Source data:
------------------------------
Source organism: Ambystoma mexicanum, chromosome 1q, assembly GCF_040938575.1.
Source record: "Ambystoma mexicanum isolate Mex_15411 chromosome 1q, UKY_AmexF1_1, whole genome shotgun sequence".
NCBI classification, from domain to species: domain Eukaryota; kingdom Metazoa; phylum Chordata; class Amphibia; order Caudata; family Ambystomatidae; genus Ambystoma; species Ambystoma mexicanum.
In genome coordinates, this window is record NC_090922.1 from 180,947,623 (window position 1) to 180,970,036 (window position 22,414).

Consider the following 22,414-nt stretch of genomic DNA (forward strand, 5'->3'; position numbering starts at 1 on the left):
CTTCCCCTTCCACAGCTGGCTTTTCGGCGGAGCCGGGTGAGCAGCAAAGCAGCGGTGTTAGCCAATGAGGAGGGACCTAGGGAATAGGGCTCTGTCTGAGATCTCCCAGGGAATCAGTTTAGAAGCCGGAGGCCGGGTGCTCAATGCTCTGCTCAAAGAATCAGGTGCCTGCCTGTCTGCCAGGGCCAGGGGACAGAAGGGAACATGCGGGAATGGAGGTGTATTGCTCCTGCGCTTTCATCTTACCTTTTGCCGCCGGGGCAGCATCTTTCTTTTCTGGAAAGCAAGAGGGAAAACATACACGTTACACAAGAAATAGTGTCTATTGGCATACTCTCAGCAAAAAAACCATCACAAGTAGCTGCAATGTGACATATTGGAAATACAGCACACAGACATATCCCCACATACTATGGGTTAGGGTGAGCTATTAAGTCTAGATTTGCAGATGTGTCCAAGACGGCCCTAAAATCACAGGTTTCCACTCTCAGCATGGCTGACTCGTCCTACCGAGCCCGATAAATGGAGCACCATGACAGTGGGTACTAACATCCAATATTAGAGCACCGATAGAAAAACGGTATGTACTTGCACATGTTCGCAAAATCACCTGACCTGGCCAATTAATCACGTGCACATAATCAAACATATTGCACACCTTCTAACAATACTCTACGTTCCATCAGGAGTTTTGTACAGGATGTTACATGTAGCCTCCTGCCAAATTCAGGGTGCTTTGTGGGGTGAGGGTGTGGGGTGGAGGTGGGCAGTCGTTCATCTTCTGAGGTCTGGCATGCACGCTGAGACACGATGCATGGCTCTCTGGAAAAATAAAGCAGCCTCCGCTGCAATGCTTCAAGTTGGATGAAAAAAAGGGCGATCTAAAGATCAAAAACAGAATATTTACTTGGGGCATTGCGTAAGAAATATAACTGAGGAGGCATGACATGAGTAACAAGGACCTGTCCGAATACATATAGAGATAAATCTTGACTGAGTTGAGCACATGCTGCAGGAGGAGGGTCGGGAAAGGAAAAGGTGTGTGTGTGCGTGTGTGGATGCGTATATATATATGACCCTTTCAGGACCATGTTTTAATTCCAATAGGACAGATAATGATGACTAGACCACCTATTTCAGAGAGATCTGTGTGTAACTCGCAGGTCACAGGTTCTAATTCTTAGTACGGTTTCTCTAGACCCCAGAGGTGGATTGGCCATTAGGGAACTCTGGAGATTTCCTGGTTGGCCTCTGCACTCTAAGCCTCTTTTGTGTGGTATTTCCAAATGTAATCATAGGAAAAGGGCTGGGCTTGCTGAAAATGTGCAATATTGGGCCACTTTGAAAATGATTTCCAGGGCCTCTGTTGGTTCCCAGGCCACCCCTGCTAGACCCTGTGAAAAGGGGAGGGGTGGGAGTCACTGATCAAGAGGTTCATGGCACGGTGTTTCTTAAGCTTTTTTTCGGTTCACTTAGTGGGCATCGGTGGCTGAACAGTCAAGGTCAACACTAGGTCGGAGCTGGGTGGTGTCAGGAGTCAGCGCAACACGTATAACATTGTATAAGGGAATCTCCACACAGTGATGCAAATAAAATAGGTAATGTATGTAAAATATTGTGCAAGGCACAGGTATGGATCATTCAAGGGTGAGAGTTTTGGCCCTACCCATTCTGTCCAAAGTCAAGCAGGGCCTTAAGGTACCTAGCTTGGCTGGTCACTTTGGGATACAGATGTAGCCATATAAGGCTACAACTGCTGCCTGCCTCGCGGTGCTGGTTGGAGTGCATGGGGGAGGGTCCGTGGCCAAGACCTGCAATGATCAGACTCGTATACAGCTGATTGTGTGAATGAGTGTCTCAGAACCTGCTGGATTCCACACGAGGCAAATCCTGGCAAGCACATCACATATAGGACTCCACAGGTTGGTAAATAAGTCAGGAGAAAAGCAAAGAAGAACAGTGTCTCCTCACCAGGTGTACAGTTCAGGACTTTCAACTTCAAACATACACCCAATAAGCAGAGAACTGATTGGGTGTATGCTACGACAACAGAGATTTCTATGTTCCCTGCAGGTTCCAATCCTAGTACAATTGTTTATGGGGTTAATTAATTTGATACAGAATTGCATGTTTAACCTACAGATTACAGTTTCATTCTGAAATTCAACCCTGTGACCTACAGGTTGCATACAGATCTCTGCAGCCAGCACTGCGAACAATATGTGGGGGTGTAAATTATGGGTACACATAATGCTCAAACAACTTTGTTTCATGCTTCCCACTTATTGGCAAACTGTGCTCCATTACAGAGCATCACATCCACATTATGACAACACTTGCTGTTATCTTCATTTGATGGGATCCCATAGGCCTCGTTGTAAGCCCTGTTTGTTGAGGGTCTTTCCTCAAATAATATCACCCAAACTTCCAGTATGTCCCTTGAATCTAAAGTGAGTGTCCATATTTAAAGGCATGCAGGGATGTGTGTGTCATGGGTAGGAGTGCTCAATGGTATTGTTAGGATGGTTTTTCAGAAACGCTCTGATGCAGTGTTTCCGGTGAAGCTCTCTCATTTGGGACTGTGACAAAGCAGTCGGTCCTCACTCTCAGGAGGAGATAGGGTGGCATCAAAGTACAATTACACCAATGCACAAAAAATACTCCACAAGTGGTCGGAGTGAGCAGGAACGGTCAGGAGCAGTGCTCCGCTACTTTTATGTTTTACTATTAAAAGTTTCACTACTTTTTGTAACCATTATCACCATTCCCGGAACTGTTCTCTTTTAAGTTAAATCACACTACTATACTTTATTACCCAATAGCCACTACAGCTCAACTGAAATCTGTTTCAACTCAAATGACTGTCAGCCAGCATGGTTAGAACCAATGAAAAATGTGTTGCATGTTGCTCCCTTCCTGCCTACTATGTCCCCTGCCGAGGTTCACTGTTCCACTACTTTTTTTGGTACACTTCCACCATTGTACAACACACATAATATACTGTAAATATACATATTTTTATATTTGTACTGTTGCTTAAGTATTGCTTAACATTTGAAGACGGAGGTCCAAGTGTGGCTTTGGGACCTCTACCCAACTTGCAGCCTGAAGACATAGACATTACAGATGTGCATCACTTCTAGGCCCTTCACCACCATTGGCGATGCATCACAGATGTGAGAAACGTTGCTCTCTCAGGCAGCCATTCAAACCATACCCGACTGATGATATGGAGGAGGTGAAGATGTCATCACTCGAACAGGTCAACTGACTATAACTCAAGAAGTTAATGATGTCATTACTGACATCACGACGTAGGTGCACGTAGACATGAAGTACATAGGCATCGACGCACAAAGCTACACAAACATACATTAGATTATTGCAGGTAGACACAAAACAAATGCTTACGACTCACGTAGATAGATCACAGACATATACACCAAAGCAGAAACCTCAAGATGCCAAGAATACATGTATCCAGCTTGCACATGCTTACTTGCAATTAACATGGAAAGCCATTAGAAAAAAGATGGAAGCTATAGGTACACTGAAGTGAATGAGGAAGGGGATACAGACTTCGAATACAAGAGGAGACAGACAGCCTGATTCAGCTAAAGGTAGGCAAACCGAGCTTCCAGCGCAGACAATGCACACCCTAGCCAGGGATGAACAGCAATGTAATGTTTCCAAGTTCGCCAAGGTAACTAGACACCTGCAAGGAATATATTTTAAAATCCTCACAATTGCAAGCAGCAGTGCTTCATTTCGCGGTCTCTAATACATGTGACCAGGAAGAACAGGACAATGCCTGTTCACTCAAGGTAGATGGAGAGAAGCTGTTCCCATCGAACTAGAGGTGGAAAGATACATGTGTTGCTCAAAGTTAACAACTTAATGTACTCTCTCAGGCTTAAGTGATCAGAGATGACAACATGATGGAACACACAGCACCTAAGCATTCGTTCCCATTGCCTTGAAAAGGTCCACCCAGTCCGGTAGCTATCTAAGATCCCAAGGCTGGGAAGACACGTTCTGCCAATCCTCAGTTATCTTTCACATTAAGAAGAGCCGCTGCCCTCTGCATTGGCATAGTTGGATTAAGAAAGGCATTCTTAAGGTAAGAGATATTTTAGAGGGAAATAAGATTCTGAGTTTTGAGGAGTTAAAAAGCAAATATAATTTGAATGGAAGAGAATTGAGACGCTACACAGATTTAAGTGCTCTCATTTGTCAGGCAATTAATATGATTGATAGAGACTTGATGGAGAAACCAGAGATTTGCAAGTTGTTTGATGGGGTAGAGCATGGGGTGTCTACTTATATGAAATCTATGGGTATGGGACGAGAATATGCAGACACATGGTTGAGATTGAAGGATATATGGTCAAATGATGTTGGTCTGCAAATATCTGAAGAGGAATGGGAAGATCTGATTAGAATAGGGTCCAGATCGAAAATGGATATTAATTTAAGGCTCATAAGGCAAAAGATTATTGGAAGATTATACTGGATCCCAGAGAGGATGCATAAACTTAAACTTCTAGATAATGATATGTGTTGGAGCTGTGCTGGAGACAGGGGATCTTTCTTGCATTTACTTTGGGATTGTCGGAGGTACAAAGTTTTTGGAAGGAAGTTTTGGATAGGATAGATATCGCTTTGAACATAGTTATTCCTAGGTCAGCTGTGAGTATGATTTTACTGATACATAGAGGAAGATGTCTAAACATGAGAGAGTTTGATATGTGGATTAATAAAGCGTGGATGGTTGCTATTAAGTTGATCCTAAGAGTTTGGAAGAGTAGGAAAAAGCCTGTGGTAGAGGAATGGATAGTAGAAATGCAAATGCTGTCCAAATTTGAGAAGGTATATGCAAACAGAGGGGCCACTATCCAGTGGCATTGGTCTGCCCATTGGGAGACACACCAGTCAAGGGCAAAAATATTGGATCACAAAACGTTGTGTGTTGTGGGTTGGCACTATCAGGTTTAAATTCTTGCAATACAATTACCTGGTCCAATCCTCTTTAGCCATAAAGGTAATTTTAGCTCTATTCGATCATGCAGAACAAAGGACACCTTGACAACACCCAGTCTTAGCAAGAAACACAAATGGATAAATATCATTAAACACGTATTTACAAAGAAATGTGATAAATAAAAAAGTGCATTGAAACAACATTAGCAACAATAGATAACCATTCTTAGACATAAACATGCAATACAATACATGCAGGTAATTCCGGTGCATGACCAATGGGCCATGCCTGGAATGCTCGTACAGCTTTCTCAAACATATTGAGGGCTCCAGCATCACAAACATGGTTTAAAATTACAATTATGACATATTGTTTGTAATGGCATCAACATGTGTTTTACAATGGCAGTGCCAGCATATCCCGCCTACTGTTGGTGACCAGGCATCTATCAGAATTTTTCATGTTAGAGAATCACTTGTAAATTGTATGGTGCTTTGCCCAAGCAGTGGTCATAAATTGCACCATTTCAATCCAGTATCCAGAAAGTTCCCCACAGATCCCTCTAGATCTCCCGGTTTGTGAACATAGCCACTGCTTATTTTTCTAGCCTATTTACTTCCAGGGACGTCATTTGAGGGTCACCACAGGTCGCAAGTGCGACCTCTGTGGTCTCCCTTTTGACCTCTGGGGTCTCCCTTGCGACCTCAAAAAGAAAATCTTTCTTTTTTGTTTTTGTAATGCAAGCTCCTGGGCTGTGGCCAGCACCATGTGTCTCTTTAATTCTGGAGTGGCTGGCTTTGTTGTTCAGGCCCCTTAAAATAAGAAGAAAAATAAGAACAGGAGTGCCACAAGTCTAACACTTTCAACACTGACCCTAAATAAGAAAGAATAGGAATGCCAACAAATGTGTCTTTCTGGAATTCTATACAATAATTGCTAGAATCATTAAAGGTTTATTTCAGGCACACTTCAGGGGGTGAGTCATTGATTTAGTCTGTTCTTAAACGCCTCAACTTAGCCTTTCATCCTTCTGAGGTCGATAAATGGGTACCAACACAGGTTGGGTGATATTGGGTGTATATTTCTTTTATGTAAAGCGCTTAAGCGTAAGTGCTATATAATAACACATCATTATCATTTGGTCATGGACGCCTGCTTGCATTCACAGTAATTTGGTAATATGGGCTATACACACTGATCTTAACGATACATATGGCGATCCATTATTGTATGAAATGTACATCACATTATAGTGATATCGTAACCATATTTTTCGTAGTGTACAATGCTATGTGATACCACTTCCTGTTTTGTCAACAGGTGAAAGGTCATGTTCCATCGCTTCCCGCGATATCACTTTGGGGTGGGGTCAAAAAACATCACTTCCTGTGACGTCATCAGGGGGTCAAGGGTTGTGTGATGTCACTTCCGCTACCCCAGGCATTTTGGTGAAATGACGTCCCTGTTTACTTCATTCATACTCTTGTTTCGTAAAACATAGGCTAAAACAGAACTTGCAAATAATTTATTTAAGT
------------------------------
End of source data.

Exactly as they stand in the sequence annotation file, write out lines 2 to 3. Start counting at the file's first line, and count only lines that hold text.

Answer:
Source record: "Ambystoma mexicanum isolate Mex_15411 chromosome 1q, UKY_AmexF1_1, whole genome shotgun sequence".
NCBI classification, from domain to species: domain Eukaryota; kingdom Metazoa; phylum Chordata; class Amphibia; order Caudata; family Ambystomatidae; genus Ambystoma; species Ambystoma mexicanum.